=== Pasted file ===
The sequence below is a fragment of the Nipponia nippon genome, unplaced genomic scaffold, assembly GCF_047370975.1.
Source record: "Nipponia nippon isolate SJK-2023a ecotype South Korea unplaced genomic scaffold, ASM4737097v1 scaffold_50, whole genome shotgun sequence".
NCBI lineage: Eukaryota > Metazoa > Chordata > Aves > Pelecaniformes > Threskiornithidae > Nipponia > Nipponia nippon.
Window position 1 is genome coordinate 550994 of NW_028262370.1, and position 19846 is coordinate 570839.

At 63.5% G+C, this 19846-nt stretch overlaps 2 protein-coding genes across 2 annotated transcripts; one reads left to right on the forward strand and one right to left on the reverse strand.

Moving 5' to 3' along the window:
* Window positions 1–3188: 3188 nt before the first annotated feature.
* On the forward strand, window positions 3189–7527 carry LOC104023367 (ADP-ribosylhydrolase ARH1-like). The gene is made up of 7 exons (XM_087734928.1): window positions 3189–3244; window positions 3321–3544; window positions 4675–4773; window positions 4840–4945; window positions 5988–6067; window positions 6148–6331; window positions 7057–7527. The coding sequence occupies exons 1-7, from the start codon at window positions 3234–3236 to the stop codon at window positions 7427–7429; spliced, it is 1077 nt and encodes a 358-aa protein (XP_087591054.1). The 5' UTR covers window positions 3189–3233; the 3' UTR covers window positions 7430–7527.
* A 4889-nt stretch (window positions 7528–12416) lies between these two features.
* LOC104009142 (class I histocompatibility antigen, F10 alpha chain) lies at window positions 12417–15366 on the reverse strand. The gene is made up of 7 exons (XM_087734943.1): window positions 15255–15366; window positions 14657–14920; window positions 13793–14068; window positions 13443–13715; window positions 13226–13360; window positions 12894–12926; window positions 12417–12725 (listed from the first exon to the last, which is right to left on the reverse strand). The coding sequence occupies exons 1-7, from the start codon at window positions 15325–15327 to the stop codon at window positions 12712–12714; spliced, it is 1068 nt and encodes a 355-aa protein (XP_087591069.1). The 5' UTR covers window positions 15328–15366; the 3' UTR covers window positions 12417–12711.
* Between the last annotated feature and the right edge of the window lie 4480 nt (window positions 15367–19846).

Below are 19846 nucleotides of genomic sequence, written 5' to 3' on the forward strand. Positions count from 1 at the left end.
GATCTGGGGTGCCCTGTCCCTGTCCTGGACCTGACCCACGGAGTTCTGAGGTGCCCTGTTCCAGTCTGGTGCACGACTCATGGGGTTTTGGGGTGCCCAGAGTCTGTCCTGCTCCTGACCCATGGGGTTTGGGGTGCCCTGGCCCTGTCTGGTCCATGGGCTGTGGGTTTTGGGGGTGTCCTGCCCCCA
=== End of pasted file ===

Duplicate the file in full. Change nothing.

The sequence below is a fragment of the Nipponia nippon genome, unplaced genomic scaffold, assembly GCF_047370975.1.
Source record: "Nipponia nippon isolate SJK-2023a ecotype South Korea unplaced genomic scaffold, ASM4737097v1 scaffold_50, whole genome shotgun sequence".
NCBI lineage: Eukaryota > Metazoa > Chordata > Aves > Pelecaniformes > Threskiornithidae > Nipponia > Nipponia nippon.
Window position 1 is genome coordinate 550994 of NW_028262370.1, and position 19846 is coordinate 570839.

At 63.5% G+C, this 19846-nt stretch overlaps 2 protein-coding genes across 2 annotated transcripts; one reads left to right on the forward strand and one right to left on the reverse strand.

Moving 5' to 3' along the window:
* Window positions 1–3188: 3188 nt before the first annotated feature.
* On the forward strand, window positions 3189–7527 carry LOC104023367 (ADP-ribosylhydrolase ARH1-like). The gene is made up of 7 exons (XM_087734928.1): window positions 3189–3244; window positions 3321–3544; window positions 4675–4773; window positions 4840–4945; window positions 5988–6067; window positions 6148–6331; window positions 7057–7527. The coding sequence occupies exons 1-7, from the start codon at window positions 3234–3236 to the stop codon at window positions 7427–7429; spliced, it is 1077 nt and encodes a 358-aa protein (XP_087591054.1). The 5' UTR covers window positions 3189–3233; the 3' UTR covers window positions 7430–7527.
* A 4889-nt stretch (window positions 7528–12416) lies between these two features.
* LOC104009142 (class I histocompatibility antigen, F10 alpha chain) lies at window positions 12417–15366 on the reverse strand. The gene is made up of 7 exons (XM_087734943.1): window positions 15255–15366; window positions 14657–14920; window positions 13793–14068; window positions 13443–13715; window positions 13226–13360; window positions 12894–12926; window positions 12417–12725 (listed from the first exon to the last, which is right to left on the reverse strand). The coding sequence occupies exons 1-7, from the start codon at window positions 15325–15327 to the stop codon at window positions 12712–12714; spliced, it is 1068 nt and encodes a 355-aa protein (XP_087591069.1). The 5' UTR covers window positions 15328–15366; the 3' UTR covers window positions 12417–12711.
* Between the last annotated feature and the right edge of the window lie 4480 nt (window positions 15367–19846).

Below are 19846 nucleotides of genomic sequence, written 5' to 3' on the forward strand. Positions count from 1 at the left end.
GATCTGGGGTGCCCTGTCCCTGTCCTGGACCTGACCCACGGAGTTCTGAGGTGCCCTGTTCCAGTCTGGTGCACGACTCATGGGGTTTTGGGGTGCCCAGAGTCTGTCCTGCTCCTGACCCATGGGGTTTGGGGTGCCCTGGCCCTGTCTGGTCCATGGGCTGTGGGTTTTGGGGGTGTCCTGCCCCCA